Venture capitalist George Gilder wrote this essay for City Journal. I’ve had first-hand experience with Israeli innovation. Gilder is spot on. Excerpt:
(…) My interest in Israeli innovation began in 1998, when I invited an Israeli physicist named David Medved to speak at the Gilder/Forbes Telecosm conference. Medved described the promise of â€œfree-space opticsâ€â€”what most of us call â€œlightâ€â€”for high-end communications among corporate buildings and campuses. He also spoke of air force experiments in Israel that used the still-higher frequencies and shorter waves of ultraviolet light for battlefield communications. Some of the most important explorations of electromagnetic technology, I realized, were happening in Israel.
Nearly a decade later, Medved introduced me to his son Jonathan, a pioneering Israeli venture capitalist. In his offices high over Jerusalem, the younger Medved told me the startling tale of Israelâ€™s rapid rise to worldwide preeminence in high technology. I had long known that Israel held laboratories and design centers for American microchip companies. I knew that, in a real sense, much American technology could reasonably bear the label ISRAEL INSIDE. I was familiar with a few prominent Israeli start-ups, such as the electric-car company launched by Wired cover boy Shai Agassi, which boldly bypassed the entire auto industry in redesigning the automobile from scratch, and Gavriel Iddanâ€™s company Given Imaging, with its digestible camera in a capsule for endoscopies and colonoscopies.
But what I learned in Jerusalem was that Israel was not only a site for research and outsourcing and the occasional conceptual coup, but the emerging world leader, outside the United States, in launching new companies and technologies. This tiny embattled country, smaller than most American states, is outperforming European and Asian Goliaths ten to 100 times larger. In a watershed moment for the country, Israel in 2007 passed Canada as the home of the most foreign companies on the technology-heavy NASDAQ index; it is now launching far more high-tech companies per year than any country in Europe.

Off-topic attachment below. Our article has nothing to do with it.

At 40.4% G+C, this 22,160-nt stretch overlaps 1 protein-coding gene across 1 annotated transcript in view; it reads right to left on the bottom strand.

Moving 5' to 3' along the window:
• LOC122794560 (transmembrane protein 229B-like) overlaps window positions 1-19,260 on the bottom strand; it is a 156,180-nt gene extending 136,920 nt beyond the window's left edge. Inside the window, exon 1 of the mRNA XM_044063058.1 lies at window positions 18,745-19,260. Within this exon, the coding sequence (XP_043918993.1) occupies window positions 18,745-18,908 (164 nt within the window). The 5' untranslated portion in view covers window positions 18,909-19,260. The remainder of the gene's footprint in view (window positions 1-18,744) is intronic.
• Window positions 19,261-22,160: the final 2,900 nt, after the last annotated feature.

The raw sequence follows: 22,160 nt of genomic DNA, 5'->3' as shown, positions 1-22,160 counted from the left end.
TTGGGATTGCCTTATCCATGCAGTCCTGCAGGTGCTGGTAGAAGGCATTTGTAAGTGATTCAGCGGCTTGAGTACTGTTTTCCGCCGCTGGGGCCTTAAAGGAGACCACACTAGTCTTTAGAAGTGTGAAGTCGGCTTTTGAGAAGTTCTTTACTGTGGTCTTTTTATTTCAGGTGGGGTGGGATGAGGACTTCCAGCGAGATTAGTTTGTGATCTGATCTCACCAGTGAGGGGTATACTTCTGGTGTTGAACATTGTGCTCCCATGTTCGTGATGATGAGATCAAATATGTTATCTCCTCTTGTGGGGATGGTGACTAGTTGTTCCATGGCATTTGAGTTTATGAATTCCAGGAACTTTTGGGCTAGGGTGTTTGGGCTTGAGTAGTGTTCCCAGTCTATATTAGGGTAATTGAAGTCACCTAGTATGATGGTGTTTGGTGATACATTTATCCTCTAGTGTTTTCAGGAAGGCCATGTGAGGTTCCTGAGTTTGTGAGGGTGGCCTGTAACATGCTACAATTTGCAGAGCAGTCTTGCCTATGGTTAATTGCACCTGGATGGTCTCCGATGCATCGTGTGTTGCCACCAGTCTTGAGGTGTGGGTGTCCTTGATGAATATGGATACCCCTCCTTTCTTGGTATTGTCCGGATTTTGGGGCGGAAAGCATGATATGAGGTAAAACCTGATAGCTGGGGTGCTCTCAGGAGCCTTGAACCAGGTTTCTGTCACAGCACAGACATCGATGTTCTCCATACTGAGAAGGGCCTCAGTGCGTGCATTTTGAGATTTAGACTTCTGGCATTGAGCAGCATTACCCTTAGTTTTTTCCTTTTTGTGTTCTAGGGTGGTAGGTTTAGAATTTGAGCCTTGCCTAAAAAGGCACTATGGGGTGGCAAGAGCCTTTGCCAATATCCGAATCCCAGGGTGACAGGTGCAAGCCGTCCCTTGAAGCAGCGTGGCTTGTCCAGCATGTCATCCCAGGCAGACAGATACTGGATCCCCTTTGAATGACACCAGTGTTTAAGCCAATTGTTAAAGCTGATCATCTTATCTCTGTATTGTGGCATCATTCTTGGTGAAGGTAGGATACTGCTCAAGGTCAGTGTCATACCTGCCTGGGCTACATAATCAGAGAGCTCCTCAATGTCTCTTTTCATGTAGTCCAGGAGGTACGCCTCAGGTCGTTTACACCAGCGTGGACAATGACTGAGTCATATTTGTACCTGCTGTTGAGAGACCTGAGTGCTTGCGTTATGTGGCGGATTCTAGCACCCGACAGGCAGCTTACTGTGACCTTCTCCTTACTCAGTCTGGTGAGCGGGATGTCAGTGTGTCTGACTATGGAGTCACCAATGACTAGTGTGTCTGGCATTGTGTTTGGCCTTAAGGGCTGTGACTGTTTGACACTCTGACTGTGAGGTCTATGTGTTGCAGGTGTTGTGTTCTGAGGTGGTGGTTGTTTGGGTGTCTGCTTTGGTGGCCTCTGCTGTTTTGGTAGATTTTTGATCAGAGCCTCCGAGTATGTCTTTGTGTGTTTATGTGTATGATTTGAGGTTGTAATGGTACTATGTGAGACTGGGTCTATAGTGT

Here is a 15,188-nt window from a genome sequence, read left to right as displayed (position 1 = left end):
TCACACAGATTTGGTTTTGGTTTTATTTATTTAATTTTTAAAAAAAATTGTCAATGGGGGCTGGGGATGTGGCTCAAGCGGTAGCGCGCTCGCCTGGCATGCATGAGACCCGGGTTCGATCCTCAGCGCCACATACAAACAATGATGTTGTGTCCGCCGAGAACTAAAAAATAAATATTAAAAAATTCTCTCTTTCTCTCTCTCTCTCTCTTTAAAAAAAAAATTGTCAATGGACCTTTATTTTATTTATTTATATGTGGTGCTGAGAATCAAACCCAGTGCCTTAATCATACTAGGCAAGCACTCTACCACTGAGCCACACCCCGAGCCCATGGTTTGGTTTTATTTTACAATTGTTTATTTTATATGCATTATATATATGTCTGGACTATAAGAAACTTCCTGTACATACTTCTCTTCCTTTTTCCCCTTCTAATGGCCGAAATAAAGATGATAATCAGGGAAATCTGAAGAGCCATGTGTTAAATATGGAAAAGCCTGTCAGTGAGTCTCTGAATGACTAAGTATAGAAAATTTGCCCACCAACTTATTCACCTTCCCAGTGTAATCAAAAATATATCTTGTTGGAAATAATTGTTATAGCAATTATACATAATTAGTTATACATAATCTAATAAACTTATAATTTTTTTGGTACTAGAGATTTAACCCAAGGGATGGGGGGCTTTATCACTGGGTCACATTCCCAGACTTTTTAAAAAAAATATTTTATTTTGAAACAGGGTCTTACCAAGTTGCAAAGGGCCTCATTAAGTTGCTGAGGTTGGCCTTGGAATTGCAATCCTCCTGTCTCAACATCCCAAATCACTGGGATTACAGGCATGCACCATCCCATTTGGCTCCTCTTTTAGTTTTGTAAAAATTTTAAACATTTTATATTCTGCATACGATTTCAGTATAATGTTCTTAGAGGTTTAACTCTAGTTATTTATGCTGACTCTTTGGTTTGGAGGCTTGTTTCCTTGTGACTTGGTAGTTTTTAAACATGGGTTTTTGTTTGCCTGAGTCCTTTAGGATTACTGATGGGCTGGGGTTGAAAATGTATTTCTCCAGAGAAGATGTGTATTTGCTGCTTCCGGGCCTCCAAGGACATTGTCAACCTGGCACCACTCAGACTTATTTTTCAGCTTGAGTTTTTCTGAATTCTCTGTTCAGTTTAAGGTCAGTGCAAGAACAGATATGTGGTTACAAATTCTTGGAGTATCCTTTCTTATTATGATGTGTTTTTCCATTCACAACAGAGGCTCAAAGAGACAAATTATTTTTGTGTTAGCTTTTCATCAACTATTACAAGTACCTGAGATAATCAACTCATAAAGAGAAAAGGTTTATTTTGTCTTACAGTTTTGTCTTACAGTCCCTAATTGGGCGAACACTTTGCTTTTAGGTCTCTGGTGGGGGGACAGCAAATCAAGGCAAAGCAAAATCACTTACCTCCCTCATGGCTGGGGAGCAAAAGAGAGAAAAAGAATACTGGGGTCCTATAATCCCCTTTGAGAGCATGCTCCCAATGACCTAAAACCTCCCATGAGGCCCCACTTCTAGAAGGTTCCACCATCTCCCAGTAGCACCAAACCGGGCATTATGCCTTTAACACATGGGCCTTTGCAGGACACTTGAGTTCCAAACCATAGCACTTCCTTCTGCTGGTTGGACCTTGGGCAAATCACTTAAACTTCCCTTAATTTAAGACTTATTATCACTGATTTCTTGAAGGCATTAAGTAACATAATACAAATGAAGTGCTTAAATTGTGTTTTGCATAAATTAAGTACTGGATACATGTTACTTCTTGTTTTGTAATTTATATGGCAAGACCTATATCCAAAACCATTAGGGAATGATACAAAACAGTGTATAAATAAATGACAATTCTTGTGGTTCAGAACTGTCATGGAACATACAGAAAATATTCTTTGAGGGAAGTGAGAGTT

To take one example among many, Israel is a prime source not only of free-space optics but also of another form of hidden light: ultra-wideband technology. This technology features wireless transmissions that are not, like cell-phone signals, millions of hertz wide at relatively high power, but billions of hertz wideâ€”gigahertzâ€”at power too low to be detected by ordinary antennas. The technology is typically used for mundane purposes, such as connecting personal computers and televisions wirelessly. But a firm called Camero, in Netanya, Israel, has invented an ingenious ultra-wideband device that enables counterterrorist fighters and police to see through walls and identify armed men and other threats within. An easily portable box about the size and weight of a laptop computer, Cameroâ€™s Xaver 400 could suffuse an urban battlefield with hidden light that would penetrate walls and bunkers and be detectable only by its users. Such inventions are changing the balance of power in urban guerrilla warfare, to the advantage of the civilized and the dismay of the barbarians.
But what changed in Israel that made this possible? Certainly Israel was not reckoned a force for innovation as late as the mid 1980s. Gilder argues that the new Israel gave up its welfare-state mentality: